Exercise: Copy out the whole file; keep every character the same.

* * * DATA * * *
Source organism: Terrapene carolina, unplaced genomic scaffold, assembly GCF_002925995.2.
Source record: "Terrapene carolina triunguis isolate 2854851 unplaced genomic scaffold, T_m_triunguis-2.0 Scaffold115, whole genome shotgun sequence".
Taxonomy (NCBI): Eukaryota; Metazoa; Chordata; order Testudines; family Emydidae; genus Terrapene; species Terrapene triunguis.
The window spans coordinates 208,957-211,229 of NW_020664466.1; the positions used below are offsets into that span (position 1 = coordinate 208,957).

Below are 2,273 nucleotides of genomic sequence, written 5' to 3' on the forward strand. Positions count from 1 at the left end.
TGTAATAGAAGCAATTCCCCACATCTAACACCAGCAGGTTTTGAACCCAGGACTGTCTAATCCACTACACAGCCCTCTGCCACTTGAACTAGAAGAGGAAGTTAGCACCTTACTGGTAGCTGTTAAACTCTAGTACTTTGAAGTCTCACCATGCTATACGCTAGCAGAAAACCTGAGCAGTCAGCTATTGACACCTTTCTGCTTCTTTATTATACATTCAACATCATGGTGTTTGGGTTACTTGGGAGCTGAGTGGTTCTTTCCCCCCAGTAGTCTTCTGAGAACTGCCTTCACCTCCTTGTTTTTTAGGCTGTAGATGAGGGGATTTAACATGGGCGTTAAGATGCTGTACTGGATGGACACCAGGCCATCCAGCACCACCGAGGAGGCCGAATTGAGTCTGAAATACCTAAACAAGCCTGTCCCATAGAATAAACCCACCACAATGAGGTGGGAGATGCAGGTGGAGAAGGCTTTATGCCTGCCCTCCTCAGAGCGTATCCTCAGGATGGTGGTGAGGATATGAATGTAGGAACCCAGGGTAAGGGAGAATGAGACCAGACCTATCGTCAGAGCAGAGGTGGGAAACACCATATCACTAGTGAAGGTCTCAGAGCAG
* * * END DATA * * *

Source organism: Terrapene carolina, unplaced genomic scaffold, assembly GCF_002925995.2.
Source record: "Terrapene carolina triunguis isolate 2854851 unplaced genomic scaffold, T_m_triunguis-2.0 Scaffold115, whole genome shotgun sequence".
Taxonomy (NCBI): Eukaryota; Metazoa; Chordata; order Testudines; family Emydidae; genus Terrapene; species Terrapene triunguis.
The window spans coordinates 208,957-211,229 of NW_020664466.1; the positions used below are offsets into that span (position 1 = coordinate 208,957).

Below are 2,273 nucleotides of genomic sequence, written 5' to 3' on the forward strand. Positions count from 1 at the left end.
TGTAATAGAAGCAATTCCCCACATCTAACACCAGCAGGTTTTGAACCCAGGACTGTCTAATCCACTACACAGCCCTCTGCCACTTGAACTAGAAGAGGAAGTTAGCACCTTACTGGTAGCTGTTAAACTCTAGTACTTTGAAGTCTCACCATGCTATACGCTAGCAGAAAACCTGAGCAGTCAGCTATTGACACCTTTCTGCTTCTTTATTATACATTCAACATCATGGTGTTTGGGTTACTTGGGAGCTGAGTGGTTCTTTCCCCCCAGTAGTCTTCTGAGAACTGCCTTCACCTCCTTGTTTTTTAGGCTGTAGATGAGGGGATTTAACATGGGCGTTAAGATGCTGTACTGGATGGACACCAGGCCATCCAGCACCACCGAGGAGGCCGAATTGAGTCTGAAATACCTAAACAAGCCTGTCCCATAGAATAAACCCACCACAATGAGGTGGGAGATGCAGGTGGAGAAGGCTTTATGCCTGCCCTCCTCAGAGCGTATCCTCAGGATGGTGGTGAGGATATGAATGTAGGAACCCAGGGTAAGGGAGAATGAGACCAGACCTATCGTCAGAGCAGAGGTGGGAAACACCATATCACTAGTGAAGGTCTCAGAGCAG